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Quality of Life Research

, Volume 26, Issue 7, pp 1865–1878 | Cite as

Gender-related differences in the multi-pathway effect of social determinants on quality of life in older age—the COURAGE in Europe project

  • Beata Tobiasz-AdamczykEmail author
  • Aleksander Galas
  • Katarzyna Zawisza
  • Somnath Chatterji
  • Josep Maria Haro
  • José Luis Ayuso-Mateos
  • Seppo Koskinen
  • Matilde Leonardi
Open Access
Article

Abstract

Purpose

Gender-related differences in life expectancy, prevalence of chronic conditions and level of disability in the process of ageing have been broadly described. Less is known about social determinants, which may have different impacts on quality of life in men and women. The investigation aims to reveal gender-related differences in social determinants on quality of life assessed by a multi-pathway model including health, social, demographic and living place characteristics.

Methods

The study group consisted of 5099 participants aged 50+ representing general populations of three different European regions (Finland, Poland, Spain) who participated in COURAGE in EUROPE Project. Standardized tools were used to measure quality of life (WHOQOL-AGE) and social determinants (COURAGE Social Network Index, OSLO-3 Social Support Scale, UCLA Loneliness Scale, participation scale and trust). A multipath model considering exogenous predictors (demographic, economic), mediators (social) and endogenous outcome (QOL) was created to reveal the role of determinants. Gender-related differences were investigated across three age categories: 50–64; 65–79 and 80+.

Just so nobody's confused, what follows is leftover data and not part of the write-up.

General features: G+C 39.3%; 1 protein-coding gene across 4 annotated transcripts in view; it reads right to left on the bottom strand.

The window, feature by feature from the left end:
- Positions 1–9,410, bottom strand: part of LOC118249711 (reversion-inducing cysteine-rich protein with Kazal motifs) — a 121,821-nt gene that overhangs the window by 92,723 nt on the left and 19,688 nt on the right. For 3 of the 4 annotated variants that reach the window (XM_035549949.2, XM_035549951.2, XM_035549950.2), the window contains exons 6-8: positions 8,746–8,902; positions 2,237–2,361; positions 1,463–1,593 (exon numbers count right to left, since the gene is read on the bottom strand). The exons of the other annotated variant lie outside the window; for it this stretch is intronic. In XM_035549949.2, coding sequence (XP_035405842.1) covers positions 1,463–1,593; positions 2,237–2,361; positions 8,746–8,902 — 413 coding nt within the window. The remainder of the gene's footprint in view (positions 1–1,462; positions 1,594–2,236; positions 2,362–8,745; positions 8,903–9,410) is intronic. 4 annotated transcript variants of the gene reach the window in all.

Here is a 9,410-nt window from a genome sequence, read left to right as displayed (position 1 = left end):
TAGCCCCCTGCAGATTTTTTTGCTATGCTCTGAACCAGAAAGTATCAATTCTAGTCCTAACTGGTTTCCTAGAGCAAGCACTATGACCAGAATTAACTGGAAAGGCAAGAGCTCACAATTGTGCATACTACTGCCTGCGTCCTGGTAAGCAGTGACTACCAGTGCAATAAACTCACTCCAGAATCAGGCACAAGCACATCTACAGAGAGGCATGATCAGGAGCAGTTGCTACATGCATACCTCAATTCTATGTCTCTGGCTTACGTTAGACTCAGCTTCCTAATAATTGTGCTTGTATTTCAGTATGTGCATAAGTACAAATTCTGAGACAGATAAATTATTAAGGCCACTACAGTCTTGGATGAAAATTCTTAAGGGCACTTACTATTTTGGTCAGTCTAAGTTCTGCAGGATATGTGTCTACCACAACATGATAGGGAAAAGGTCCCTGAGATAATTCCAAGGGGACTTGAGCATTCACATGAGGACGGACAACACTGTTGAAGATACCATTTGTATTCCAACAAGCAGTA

Results

The model (RMSEA = 0.058; CFI = 0.939) showed the effects of all of the investigated determinants. Gender-related differences in the association between social constructs and QOL were observed for social networks in the group of 80+, for social support in the group of 50–64 and 65–79 years, and for social participation in the group of 65–79 years. Males benefited more (in QOL) from social networks and social support, and women from social participation.

Conclusions